I was born weighing 2 pounds and 4 ounces. I was small, even for a newborn in a big world. While in the womb, the doctor gave my brother and me a low chance of survival because the umbilical cord was struggling to support us both. Despite this, we were born with no severe handicaps. By the time I was nine, however, I realized I was different from other kids my age.

At school, while other kids talked and played, I stayed at my desk. I struggled to understand what was being taught, and I was too afraid to ask for help. My mom wondered if something was wrong with me.

Joel Rubin is the Director of Policy and Government Affairs at Ploughshares Fund, a foundation dedicated preventing the use and spread of nuclear weapons. We'll talk with him about the recent Iran nuclear weapons deal and why Americans should be concerned about the state of nuclear weapons today.

Paul Sweeney

WPSU's Kate Lao Shaffner shadows Penn State School of International Affairs students as they participate in a simulation of a UN peace conference centered on a complicated international issue.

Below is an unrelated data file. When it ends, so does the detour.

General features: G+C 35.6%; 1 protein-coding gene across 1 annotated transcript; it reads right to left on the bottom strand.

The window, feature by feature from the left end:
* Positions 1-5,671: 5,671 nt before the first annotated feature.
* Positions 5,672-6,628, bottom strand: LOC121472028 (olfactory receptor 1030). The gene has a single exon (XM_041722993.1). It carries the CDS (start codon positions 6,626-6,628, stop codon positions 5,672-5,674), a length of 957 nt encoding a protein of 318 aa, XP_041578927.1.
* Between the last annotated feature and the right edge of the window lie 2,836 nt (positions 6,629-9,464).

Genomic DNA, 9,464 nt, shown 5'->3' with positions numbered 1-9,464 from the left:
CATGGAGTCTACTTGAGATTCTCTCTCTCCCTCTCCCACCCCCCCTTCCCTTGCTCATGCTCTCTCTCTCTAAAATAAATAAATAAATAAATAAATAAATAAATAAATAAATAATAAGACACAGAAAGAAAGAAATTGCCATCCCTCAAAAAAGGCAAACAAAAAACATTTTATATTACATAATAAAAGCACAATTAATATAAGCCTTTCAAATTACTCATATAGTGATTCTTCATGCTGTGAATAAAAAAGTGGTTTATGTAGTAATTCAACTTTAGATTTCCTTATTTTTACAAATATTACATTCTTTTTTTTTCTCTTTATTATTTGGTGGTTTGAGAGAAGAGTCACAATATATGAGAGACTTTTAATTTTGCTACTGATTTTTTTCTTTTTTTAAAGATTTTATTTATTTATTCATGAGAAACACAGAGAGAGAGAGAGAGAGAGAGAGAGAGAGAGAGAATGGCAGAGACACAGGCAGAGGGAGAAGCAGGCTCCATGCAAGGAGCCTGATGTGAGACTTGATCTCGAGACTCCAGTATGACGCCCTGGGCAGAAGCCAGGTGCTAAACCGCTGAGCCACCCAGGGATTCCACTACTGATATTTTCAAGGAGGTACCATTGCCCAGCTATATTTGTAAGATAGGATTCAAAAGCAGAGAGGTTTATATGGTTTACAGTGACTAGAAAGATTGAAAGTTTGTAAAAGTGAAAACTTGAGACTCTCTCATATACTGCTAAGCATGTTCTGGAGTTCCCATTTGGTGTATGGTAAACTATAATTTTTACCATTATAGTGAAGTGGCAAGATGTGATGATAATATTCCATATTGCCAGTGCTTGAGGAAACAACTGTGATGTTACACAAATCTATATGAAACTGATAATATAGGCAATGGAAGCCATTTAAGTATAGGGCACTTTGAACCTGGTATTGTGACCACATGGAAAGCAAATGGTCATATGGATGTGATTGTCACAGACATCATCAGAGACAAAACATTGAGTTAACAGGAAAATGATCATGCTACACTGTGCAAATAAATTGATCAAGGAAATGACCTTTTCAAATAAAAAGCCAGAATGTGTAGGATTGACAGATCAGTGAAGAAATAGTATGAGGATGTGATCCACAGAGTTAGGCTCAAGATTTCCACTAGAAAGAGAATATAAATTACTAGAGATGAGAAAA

Pages

NPR Stories

Seventeen years after it was destroyed in the September 11 terrorist attacks, New York City's Cortlandt Street subway station has at long last reopened.

The Metropolitan Transportation Authority, which runs the city's subway system, unveiled the reconstructed station on Saturday, just three days before the anniversary of the attack.

Updated at 8:35 p.m. ET

Les Moonves has stepped down as the chairman, president and CEO of CBS Corporation, after 12 women accused him of sexual misconduct that spanned decades in two reports published in The New Yorker.

For some of the 40 million or so Americans who currently use online dating apps like Tinder, Bumble and Hinge, the findings of the new HBO documentary Swiped might be intuitively obvious.

But for others, there may still be revelations aplenty in the film, which is subtitled Hooking Up in the Digital Age. It's about how these apps may change how we think about relationships — and it doesn't paint a positive picture.

On a cold January day more than a century ago, U.S. troops massacred nearly 200 Piikani people on a Montana river bank. Most were women, children and old folks.

"It's hard to imagine," Chief Stanley Charles Grier of the Piikani Nation in Alberta, Canada said.

Copyright 2018 NPR. To see more, visit http://www.npr.org/.

Get More NPR News

Florence, Now A Hurricane, Is One Of Many Threats To The Atlantic And Pacific